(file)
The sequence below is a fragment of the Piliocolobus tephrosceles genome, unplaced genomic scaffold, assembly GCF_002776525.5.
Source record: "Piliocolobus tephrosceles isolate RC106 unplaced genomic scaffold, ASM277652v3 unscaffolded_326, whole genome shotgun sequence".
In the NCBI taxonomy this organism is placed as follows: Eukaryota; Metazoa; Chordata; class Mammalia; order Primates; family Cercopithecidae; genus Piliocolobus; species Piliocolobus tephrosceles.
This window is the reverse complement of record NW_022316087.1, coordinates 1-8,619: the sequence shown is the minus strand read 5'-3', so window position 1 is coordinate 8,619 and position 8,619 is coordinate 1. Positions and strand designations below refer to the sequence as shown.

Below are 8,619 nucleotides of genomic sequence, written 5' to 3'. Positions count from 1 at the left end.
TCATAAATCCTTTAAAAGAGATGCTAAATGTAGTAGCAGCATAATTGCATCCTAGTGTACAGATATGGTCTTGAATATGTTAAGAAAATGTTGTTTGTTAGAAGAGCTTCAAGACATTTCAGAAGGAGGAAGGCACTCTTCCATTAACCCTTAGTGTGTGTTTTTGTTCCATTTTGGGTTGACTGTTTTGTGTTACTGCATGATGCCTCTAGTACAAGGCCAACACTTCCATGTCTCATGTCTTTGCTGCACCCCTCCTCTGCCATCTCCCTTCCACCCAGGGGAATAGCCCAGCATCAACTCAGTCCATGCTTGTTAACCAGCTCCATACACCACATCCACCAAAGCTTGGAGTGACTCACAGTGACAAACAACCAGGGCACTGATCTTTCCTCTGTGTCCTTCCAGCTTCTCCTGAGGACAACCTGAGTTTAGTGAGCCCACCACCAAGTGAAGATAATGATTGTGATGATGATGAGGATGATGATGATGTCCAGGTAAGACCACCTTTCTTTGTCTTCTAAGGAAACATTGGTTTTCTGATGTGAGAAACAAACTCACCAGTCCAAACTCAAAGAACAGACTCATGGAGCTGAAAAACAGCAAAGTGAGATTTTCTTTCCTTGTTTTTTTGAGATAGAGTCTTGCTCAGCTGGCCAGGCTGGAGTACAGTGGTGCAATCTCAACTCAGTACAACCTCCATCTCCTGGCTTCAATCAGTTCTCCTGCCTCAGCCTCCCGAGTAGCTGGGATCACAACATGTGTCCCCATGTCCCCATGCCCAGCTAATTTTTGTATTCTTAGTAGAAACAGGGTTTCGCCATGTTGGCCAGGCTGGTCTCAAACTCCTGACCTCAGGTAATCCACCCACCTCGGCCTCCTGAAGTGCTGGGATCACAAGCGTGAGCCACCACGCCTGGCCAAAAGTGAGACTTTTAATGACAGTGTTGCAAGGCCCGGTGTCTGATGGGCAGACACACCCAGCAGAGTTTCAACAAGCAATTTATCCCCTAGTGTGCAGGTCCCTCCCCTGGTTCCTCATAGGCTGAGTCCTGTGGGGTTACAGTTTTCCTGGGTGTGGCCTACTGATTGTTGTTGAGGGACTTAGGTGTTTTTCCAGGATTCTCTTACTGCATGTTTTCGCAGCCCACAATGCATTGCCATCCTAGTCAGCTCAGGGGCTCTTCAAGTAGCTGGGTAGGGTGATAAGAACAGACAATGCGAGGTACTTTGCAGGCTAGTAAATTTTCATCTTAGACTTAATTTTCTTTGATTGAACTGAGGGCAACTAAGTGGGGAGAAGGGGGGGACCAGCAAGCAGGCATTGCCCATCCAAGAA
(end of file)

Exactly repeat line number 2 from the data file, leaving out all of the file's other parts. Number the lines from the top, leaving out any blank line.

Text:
Source record: "Piliocolobus tephrosceles isolate RC106 unplaced genomic scaffold, ASM277652v3 unscaffolded_326, whole genome shotgun sequence".